"Certainly no one despairs of God’s Mercy, except the people who disbelieve." (Quran 12:87)
Under atheism, ultimate justice is an unachievable goal—a mirage in the desert of life. Since there is no afterlife, any expectation of people being held to account is futile. Consider Nazi Germany in the 1940s. An innocent Jewish lady who just saw her husband and children murdered in front of her has no hope for justice when she is waiting for her turn to be cast into the gas chamber. Although the Nazis were eventually defeated, this justice occurred after her death. Under atheism she is now nothing, just another rearrangement of matter, and you cannot give reprieve to something that is lifeless. Islam, however, gives everyone hope for pure Divine, ultimate justice. No one will be treated unfairly and everyone shall be taken to account:
"On that Day, people will come forward in separate groups to be shown their deeds: whoever has done an atom’s weight of good will see it, but whoever has done an atom’s weight of evil will see that." (Quran 99:6-8)
"God created the heavens and the Earth for a true purpose: to reward each soul according to its deeds. They will not be wronged." (Quran 45:22)
Life, from the perspective of philosophical naturalism, is like a mother giving her child a toy and then taking it back for no reason. Life, without a doubt, is a wonderful gift. Yet any pleasure, joy and love we have experienced will be taken away from us and lost forever. Since the atheist denies the Divine and the hereafter, it means that the pleasures we have experienced in life will disappear. There is no hope of a continuation of happiness, pleasure, love and joy. However, under Islam, these positive experiences are enhanced and continued after our worldly life:
"They will have therein whatever they desire and We have more than that for them." (Quran 50:35)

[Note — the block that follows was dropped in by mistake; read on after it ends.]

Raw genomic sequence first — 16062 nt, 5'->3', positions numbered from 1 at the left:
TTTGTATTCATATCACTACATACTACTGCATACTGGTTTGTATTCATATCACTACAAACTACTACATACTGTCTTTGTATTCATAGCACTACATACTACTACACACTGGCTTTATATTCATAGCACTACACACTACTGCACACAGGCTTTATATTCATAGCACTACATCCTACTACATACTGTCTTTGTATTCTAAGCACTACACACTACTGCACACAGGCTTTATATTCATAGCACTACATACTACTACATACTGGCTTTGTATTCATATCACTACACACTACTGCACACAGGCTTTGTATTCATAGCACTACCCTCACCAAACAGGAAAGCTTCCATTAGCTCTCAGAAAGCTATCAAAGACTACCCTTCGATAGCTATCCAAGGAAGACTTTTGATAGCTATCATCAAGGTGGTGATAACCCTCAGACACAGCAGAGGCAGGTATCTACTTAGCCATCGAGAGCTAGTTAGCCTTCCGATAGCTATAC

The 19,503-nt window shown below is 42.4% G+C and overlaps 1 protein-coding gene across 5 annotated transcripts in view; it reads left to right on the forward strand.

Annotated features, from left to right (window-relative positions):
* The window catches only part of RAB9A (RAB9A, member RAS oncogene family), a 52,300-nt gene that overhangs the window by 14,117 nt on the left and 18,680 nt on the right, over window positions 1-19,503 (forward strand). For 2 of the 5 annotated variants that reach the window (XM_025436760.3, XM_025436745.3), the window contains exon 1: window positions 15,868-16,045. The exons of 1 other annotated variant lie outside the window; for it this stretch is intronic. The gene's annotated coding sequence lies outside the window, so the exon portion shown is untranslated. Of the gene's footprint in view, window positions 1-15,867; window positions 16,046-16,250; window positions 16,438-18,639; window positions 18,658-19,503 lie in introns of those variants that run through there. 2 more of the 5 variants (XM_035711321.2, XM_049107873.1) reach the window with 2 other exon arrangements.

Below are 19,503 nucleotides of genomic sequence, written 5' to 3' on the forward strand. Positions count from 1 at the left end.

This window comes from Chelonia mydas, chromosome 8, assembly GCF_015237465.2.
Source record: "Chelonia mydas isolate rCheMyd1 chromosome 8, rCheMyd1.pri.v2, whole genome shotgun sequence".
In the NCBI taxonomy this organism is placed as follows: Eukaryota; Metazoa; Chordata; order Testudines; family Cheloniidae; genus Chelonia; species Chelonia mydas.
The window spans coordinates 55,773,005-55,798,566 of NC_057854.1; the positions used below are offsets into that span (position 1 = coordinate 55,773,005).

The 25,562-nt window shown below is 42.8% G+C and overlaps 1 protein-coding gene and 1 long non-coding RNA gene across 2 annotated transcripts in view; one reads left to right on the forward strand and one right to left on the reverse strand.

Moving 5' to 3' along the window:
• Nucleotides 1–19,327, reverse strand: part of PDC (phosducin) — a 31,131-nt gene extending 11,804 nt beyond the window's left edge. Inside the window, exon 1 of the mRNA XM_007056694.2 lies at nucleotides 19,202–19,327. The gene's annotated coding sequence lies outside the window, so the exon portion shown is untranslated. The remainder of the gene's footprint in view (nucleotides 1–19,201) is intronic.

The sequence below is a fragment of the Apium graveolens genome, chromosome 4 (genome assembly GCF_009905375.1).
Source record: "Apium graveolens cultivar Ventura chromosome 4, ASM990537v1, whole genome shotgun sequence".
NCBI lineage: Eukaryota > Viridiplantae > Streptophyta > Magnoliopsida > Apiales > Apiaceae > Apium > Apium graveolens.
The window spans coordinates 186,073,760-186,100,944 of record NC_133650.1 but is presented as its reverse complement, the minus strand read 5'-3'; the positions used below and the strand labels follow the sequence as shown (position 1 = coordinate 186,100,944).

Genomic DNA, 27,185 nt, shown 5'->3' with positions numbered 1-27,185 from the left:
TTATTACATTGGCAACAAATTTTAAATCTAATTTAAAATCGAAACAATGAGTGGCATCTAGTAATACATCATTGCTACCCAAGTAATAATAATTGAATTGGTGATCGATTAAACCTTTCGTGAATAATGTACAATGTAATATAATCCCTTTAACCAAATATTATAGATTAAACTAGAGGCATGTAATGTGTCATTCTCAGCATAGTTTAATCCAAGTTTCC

"The people who lived a pious life will have a good reward and more…." (Quran 10:26)
"Verily, the dwellers of Paradise that Day, will be busy in joyful things… (It will be said to them): ‘Salamun’ (Peace be on you), a Word from the Lord, Most Merciful." (Quran 36:55-58)
 Some of ideas in this chapter have been inspired by and adapted from Craig, W.L. The absurdity of life without god. Available at: http://www.reasonablefaith.org/the-absurdity-of-life-without-god [Accessed 23rd November 2016].
 Schopenhauer, A. (2014). Studies in Pessimism: On the Sufferings of the World. [ebook] The University of Adelaide Library. Chapter 1. Available at: https://ebooks.adelaide.edu.au/s/schopenhauer/arthur/pessimism/chapter1.html [Accessed 2nd October 2016].
Life Without God: The Implications of Atheism (Part 2 of 5)
Description: No God equals no ultimate hope, value and purpose, and consequently no eternal and meaningful happiness. Part 2: No ultimate value.
- By Hamza Andreas Tzortzis (hamzatzortzis.com)
- Published on 24 Jun 2019
- Last modified on 18 Jul 2019
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No ultimate value
What is the difference between a human and a chocolate bunny? This is a serious question. According to many atheists who adopt a naturalistic worldview, everything that exists is essentially a rearrangement of matter, or at least based on blind, non-conscious physical processes and causes.
If this is true, then does it really matter?
If I were to pick up a hammer and smash a chocolate bunny and then I did the same to myself, according to naturalism there would be no real difference. The pieces of chocolate and the pieces of my skull would just be rearrangements of the same stuff: cold, lifeless matter.
The typical response to this argument includes the following statements: "we have feelings", "we are alive", "we feel pain", "we have an identity" and "we’re human!" According to naturalism these responses are still just reduced to rearrangements of matter, or to be more precise, neuro-chemical happenings in one’s brain. In reality everything we feel, say or do can be reduced to the basic constituents of matter, or at least some type of physical process. Therefore, this sentimentalism is unjustified if one is an atheist, because everything, including feelings, emotions or even the sense of value, is just based on matter and cold physical processes and causes.
Returning to our original question: What is the difference between a human being and a chocolate bunny? The answer, according to the atheist perspective, is that there is no real difference. Any difference is just an illusion—there is no ultimate value. If everything is based on matter and prior physical causes and processes, then nothing has real value. Unless, of course, one argues that what matters is matter itself. Even if that were true, how could we appreciate the difference between one arrangement of matter and another? Could one argue that the more complex something is, the more value it has? But why would that be of any value? Remember, according to atheism nothing has been purposefully designed or created. It is all based on cold, random and non-conscious physical processes and causes.